At the summit it is sometimes desirable for instrument data to be analyzed rapidly after data acquisition in order to get quick feedback of data quality. The different use cases for processing data are described in  and in this document we focus on data processing directly driven by data acquisition.
Data processing must be triggered in some way with enough information to be able to work out which data to process and which analysis pipeline to use. The unique identifier for every observation is the “Observation Identifier” (aka “obsid” aka “image name”) that is guaranteed by the observatory systems to be unique for every observation regardless of telescope (main telescope vs AuxTel), instrument, or which controller was involved to take the data. This obsid is issued by the camera control system whenever data are acquired. Additionally, there is a “grouping” concept that can be used by scripts to indicate that observations taken with the same group identifier are related. The group ID is how standard visits will be observed with both snaps being part of the same group. The group ID will be provided to each script by the ScriptQueue and will be uniquely defined for that execution of the script. The system will guarantee that no observing script will ever be given the same group ID.
Since DM software always mediates data access via a Data Butler this leads to a requirement that raw data must always be retrievable from a butler with a Data ID solely containing the obsid. Additionally the detector can be specified in order to process a subset of the acquired data, and if a group ID is given instead of an obsid, multiple observations can be processed together.
All data products generated using this system are treated as transient data products that will not be archived at the Data Facility and will not be required to include permanent provenance tracking. The purpose is to provide early feedback to observing in the form of data quality assessments.
No LSST rapid analysis pipelines are required to combine data incrementally. Pipelines should not combine data as it arrives and should always defer group processing until the final observation in the group has been taken.
2 Controlling Data Processing from Observing Scripts¶
In the initial design of the OCS Controlled Pipeline System (OCPS)  the pipeline processing will be controlled directly by commands sent from the observing script to the OCPS CSC. The commands will indicate which data to process and the name of the pipeline to execute but they will not include algorithmic code. OCPS should be configurable to allow development pipelines and development science pipelines packages to be used. The data will be specified using a “dataId” to match standard Data Butler usage. Once the pipeline completes an event will be published.
The sequence of events for a typical observing script would then be:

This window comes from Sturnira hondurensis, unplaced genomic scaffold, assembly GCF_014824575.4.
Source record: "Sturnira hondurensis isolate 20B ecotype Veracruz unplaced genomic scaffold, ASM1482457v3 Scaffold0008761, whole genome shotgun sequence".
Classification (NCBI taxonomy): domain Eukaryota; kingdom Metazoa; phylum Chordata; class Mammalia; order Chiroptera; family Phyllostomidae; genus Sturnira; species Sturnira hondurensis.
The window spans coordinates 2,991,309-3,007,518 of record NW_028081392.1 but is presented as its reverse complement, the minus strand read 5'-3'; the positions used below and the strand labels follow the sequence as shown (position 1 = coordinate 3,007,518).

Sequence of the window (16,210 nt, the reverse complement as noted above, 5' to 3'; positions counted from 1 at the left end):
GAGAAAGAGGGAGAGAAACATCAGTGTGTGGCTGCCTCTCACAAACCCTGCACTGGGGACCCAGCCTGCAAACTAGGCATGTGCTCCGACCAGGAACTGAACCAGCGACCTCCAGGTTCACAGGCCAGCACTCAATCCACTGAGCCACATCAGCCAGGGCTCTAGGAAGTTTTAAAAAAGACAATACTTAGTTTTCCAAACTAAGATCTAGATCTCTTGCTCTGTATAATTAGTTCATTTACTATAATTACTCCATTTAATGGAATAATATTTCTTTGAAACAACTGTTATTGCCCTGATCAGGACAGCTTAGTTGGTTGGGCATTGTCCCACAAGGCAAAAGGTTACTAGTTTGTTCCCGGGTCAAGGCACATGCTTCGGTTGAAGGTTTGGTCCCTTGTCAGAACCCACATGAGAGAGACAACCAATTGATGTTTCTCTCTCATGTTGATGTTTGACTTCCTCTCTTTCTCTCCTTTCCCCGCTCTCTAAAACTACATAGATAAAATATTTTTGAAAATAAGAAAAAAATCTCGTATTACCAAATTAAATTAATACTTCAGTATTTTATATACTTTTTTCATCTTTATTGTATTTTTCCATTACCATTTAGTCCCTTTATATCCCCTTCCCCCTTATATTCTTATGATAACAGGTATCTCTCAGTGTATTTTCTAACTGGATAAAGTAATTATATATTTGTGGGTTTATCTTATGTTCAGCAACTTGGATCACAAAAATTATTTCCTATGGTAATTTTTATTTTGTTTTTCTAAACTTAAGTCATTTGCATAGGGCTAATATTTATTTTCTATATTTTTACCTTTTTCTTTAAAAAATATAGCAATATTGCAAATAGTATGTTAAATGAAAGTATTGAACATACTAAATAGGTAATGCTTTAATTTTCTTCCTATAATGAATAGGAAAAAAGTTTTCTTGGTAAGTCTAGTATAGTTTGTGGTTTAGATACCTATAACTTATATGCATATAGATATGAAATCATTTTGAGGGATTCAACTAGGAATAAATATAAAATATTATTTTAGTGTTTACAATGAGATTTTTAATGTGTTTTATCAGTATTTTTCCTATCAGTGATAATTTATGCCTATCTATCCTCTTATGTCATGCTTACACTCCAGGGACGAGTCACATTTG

- Send a command to the camera to take an image. This command should include the relevant groupId string as supplied from the ScriptQueue, and the observing type (such as science, bias, or flat).
- Wait for the event indicating that the exposure has been written to the OODS (see ). This event will include the relevant obsid.
- Send a command to the OCPS requesting that this obsid be processed. This command should include the name of the pipeline to execute, possibly the name of a configuration file to use and maybe explicit overrides of default configurations.
- Acquire more data and send processing requests for each one.
- When all data are acquired and single-frame processing has completed, send a command to the OCPS requesting that a pipeline be executed combining all data using the shared groupId.
- An observing script can finish as soon as it has sent the final combination command to the OCPS.
In some cases a complex script might require multiple groups to be defined during execution. To deal with this case Python observing scripts shall be given an API to generate a new unique group ID from the value supplied to the script from the ScriptQueue.
Observing scripts for standard visits and alternate standard visits should never use a group ID that differs from that supplied by the ScriptQueue. This is because the prompt processing system uses the group ID to collate data and expects a specific value to appear that matches the value published by the ScriptQueue.
As pipelines execute, they will be able to calculate data quality assessment metrics and other results of interest such as centroids. These can be published as telemetry to allow them to be displayed to the observer. This telemetry can be received by the observing script that issued the data processing request, allowing the script to fine tune its observing strategy (such as adjusting the CBP pointing). These metrics should be associated with the history of the exposure in the same way as observer comments are associated with specific observations.